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What Is Cannabis-induced Psychosis And How Does It Affect You?

Cannabis-induced psychosis is a potential adverse effect of heavy marijuana use. Cannabis may serve as a trigger in people who are at high risk of having a psychotic illness in the future, causing symptoms of psychosis that are typically related to disorders, such as schizophrenia.

Furthermore, cannabis-induced psychosis necessitates immediate medical attention to relieve the severe symptoms, accompanied by cannabis addiction therapy if that disorder is recognized by a licensed doctor or addiction expert.

In this post, we’ll look at what psychosis is and how it relates to marijuana usage.

What Is Psychosis?

Psychosis is a medical word for mental illness. It causes you to perceive the world around you in a different way than other individuals. This may include how you feel, think, and see things.

You may be able to hear or see things that others are unable to. Also, you may assume things that others do not.  Some individuals characterized this as a “break from real life.” 

Furthermore, psychosis is described by a variety of words, such as psychotic experience or episode. It has long been thought to be a sign of mental disease. However, this isn’t always the truth. Psychosis does not necessarily occur as a result of a mental disorder. There are several hypotheses as to why individuals develop psychosis, and we’re about to find those out.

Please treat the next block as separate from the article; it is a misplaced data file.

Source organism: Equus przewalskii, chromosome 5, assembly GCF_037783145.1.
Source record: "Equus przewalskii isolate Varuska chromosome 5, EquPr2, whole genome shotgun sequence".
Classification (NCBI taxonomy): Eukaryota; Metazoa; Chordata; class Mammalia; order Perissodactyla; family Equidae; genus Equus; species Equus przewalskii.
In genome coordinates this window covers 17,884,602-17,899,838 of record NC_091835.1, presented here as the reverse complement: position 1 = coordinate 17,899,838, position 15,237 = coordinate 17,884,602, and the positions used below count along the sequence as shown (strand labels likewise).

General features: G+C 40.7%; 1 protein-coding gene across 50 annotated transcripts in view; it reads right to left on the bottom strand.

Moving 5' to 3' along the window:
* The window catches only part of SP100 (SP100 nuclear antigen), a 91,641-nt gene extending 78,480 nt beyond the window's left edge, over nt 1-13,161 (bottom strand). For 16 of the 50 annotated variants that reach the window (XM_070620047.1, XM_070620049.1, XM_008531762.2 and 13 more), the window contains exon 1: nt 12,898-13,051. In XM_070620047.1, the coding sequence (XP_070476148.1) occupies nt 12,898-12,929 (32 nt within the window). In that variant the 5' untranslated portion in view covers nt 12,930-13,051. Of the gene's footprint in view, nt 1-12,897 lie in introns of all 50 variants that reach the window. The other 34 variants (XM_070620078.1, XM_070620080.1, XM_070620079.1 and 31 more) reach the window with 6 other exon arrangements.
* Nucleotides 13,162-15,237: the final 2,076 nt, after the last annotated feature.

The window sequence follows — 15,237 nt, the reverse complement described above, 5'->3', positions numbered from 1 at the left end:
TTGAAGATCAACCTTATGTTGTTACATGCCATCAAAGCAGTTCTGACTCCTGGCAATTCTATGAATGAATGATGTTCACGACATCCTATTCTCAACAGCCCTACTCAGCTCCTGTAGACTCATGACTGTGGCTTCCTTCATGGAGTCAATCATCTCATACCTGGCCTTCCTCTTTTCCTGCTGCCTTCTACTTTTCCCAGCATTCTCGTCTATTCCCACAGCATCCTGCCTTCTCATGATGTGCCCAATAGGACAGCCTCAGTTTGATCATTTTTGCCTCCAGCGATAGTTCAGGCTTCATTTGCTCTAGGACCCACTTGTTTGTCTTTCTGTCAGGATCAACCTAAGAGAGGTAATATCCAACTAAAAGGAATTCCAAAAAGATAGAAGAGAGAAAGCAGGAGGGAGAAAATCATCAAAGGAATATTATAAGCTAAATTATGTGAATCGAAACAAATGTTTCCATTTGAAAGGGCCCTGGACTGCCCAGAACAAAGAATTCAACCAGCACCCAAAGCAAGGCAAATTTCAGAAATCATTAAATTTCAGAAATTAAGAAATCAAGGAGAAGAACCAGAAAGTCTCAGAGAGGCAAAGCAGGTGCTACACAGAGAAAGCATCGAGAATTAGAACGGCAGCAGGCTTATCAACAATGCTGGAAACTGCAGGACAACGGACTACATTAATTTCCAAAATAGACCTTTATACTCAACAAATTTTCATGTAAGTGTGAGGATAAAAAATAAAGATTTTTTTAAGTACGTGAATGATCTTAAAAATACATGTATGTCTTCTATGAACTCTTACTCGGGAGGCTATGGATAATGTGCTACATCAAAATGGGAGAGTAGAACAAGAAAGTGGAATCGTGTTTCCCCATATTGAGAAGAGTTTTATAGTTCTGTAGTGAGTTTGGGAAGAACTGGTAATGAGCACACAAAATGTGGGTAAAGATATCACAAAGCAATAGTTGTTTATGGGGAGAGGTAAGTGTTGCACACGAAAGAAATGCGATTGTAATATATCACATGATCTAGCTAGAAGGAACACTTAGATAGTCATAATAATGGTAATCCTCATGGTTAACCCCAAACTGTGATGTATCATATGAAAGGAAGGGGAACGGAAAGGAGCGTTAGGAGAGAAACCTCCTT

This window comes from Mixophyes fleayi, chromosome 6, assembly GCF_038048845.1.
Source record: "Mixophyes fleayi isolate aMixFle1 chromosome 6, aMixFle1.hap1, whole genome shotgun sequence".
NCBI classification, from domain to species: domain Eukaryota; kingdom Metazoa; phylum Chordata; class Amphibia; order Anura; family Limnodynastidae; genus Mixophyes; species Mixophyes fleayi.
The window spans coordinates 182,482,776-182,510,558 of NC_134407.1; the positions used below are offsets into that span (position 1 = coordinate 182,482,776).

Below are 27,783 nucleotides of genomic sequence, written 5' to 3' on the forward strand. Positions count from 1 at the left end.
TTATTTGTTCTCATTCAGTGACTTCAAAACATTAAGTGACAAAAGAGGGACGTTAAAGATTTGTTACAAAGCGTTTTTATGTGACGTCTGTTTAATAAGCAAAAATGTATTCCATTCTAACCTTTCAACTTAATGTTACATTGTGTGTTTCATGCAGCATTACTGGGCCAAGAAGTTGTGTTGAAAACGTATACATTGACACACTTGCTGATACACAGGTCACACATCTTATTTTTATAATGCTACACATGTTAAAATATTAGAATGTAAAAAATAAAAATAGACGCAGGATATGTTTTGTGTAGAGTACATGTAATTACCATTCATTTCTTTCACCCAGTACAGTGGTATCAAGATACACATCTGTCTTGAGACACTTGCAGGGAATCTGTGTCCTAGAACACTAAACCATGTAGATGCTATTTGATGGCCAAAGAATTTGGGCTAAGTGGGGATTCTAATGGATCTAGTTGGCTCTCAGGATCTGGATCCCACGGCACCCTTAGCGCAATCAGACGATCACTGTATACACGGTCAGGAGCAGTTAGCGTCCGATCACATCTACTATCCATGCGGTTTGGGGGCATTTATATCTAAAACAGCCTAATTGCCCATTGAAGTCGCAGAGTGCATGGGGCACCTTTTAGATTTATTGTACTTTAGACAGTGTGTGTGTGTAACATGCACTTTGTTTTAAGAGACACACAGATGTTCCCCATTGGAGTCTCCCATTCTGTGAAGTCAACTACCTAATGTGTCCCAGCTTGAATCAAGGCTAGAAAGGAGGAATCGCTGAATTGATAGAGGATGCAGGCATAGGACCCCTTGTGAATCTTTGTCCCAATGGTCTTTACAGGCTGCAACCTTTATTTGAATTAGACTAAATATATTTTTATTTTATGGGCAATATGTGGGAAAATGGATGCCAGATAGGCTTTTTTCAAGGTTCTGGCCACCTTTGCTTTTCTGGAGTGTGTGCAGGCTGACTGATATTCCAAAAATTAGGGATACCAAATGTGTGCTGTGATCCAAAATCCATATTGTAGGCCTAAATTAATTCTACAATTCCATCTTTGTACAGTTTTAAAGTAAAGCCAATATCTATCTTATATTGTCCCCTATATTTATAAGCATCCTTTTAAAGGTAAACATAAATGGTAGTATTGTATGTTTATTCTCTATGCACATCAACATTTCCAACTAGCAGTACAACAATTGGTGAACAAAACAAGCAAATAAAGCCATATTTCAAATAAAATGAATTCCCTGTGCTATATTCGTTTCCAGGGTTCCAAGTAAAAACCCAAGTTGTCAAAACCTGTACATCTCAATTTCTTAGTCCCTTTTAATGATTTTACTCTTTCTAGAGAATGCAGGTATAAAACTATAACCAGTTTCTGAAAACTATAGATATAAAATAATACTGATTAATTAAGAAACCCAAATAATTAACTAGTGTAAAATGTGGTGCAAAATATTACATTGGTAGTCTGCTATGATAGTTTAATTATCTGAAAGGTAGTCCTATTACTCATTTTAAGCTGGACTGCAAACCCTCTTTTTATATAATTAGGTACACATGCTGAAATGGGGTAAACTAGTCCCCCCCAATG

What Is Cannabis-induced Psychosis And How Does It Affect You?

Cannabis is recognized for having a less intoxication impact than most other intoxicants. However, for a subset of marijuana users, this perception is not valid. In some individuals, marijuana-induced psychosis is a psychological disorder that may create a terrifying rupture or detachment from reality.

Additionally, psychosis is a severe and destructive mental health disease that generally necessitates immediate medical treatment, regardless of its cause.  People who are having a psychotic episode might threaten themselves and others, and their symptoms may increase if they are not treated.

Though repeated or extreme cannabis consumption may trigger an outbreak of psychotic symptoms, the actual cause of marijuana-induced psychosis is unknown. According to research, individuals who have it are already at risk for developing psychotic illnesses, and cannabis usage alone is improbable to induce psychotic episodes. That is why it is critical to get medical assistance so that they can accurately identify the source of your illness since there has been a lot of studies done on this.

Indications of Cannabis-induced Psychosis

Psychotic episodes are perplexing for individuals who have them and frightening for their loved ones. The following are some of the indications of marijuana-induced psychosis:

Hallucinations. With marijuana-induced psychosis, auditory hallucinations are particularly prevalent, while visual illusions are also common.

Delusions. The sense of invincibility that comes with marijuana-induced psychosis is common.

Disconnection or depersonalization. Individuals who are psychotic feel cut off from the rest of the world and with their own thoughts and bodies.

Fear and restlessness.  Anxiety psychotic symptoms may begin as severe agitation or mental unease before progressing to delusion or aggression.

Confusion. During a marijuana-induced psychotic episode, normal thought and speech patterns might become confused and distorted.

As marijuana-induced psychosis is linked to regular or severe cannabis use, there might be indications of substance use that may aid in determining the origin of the psychotic symptoms. The following are some of the signs  of marijuana abuse: